Herniated Disc

Dr. Vivek Loomba > Services > Pain conditions > Herniated Disc

Herniated Disc


A herniated disc, also known as a slipped or ruptured disc, refers to a condition that affects the intervertebral discs in the spine. The spine is made up of a series of bones called vertebrae, and between each pair of vertebrae, there is a cushion-like structure called an intervertebral disc. These discs act as shock absorbers and provide flexibility to the spine.

A herniated disc occurs when the soft gel-like center (nucleus pulposus) of the disc protrudes through a crack or tear in the tough outer layer (annulus fibrosus) of the disc. This can happen due to age-related wear and tear, injury, or excessive strain on the spine.


The actual cause of a herniated disc is often multifactorial and can be influenced by various factors. Here are some common causes and contributing factors that can lead to a herniated disc –

  1. Age-related degeneration – The natural aging process is a significant contributing factor. As we age, the discs in our spine undergo degenerative changes, such as loss of water content and weakening of the disc walls. These changes make the discs more susceptible to herniation. 
  2. Wear and tear – Repetitive movements, heavy lifting, and activities that involve twisting or bending of the spine over time can increase the risk of a herniated disc. These activities can place excessive stress on the discs and gradually weaken them.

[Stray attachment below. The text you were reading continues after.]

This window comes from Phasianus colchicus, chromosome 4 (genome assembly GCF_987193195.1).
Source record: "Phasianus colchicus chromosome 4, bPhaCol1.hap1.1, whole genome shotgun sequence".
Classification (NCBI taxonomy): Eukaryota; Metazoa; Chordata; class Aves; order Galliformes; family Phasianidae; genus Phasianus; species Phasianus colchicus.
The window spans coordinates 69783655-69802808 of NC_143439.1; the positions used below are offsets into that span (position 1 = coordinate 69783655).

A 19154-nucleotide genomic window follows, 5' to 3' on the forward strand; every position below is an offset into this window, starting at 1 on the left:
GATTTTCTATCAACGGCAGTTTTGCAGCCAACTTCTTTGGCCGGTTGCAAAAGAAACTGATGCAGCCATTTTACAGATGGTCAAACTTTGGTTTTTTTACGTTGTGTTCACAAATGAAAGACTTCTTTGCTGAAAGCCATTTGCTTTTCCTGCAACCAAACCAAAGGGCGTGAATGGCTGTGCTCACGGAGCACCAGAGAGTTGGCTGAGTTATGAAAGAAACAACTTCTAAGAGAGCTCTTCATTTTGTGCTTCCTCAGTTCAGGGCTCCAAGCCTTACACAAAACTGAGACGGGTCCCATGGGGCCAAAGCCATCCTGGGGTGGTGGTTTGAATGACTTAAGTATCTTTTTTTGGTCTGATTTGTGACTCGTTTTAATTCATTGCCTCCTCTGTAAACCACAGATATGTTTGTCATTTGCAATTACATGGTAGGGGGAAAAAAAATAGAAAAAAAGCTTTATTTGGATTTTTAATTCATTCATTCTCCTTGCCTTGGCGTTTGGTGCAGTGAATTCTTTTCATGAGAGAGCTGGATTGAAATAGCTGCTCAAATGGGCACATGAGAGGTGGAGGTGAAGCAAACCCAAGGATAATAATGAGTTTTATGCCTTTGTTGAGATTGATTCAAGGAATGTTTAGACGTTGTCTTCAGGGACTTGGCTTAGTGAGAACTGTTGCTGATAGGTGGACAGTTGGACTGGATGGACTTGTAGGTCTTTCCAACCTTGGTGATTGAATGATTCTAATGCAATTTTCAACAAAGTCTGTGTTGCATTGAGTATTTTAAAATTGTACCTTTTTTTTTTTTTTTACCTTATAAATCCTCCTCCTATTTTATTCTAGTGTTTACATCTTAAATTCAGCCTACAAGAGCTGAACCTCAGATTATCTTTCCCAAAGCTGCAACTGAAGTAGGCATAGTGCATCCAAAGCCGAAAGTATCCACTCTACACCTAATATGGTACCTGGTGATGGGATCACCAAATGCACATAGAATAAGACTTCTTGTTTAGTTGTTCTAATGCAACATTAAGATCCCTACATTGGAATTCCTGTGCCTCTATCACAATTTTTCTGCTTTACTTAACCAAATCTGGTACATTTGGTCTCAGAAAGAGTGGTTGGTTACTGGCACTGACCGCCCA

3. Improper lifting techniques – Lifting heavy objects with improper technique, especially when combined with twisting or bending motions, can strain the discs and increase the risk of herniation.
  4. Traumatic injury – Sudden and traumatic injuries, such as a fall, car accident, or sports-related injury, can cause a herniated disc. The forceful impact or pressure on the spine can lead to a tear or rupture in the disc.
  5. Genetics – There is evidence to suggest that certain genetic factors may predispose individuals to developing herniated discs. Genetic variations can affect the structure and composition of the discs, making them more prone to herniation.
  6. Excessive body weight – Being overweight or obese puts extra stress on the spine, increasing the risk of disc degeneration and herniation.
  7. Occupation and lifestyle – Certain occupations that involve repetitive or heavy lifting, prolonged sitting, or frequent bending and twisting can contribute to the development of herniated discs. Similarly, a sedentary lifestyle with a lack of regular exercise and poor posture can also increase the risk.

These factors can contribute to the development of a herniated disc, not everyone with these risk factors will necessarily experience a herniation. Additionally, some people may develop herniated discs without any identifiable cause.

Preventing a herniated disc involves maintaining a healthy lifestyle, practicing proper lifting techniques, engaging in regular exercise to strengthen the back and core muscles, maintaining good posture, and avoiding excessive stress on the spine. If you experience symptoms suggestive of a herniated disc, it’s important to consult with a healthcare professional for an accurate diagnosis and appropriate treatment.


The symptoms of a herniated disc can vary depending on the location and severity of the herniation, as well as the affected nerves. Here are some common symptoms associated with a herniated disc –

  1. Pain – Pain is a primary symptom of a herniated disc. The pain can be localized to the area of the herniation, such as the neck or lower back, or it may radiate along the path of the affected nerve. The pain may be sharp, stabbing, or dull, and it can worsen with certain movements, such as bending, lifting, or twisting.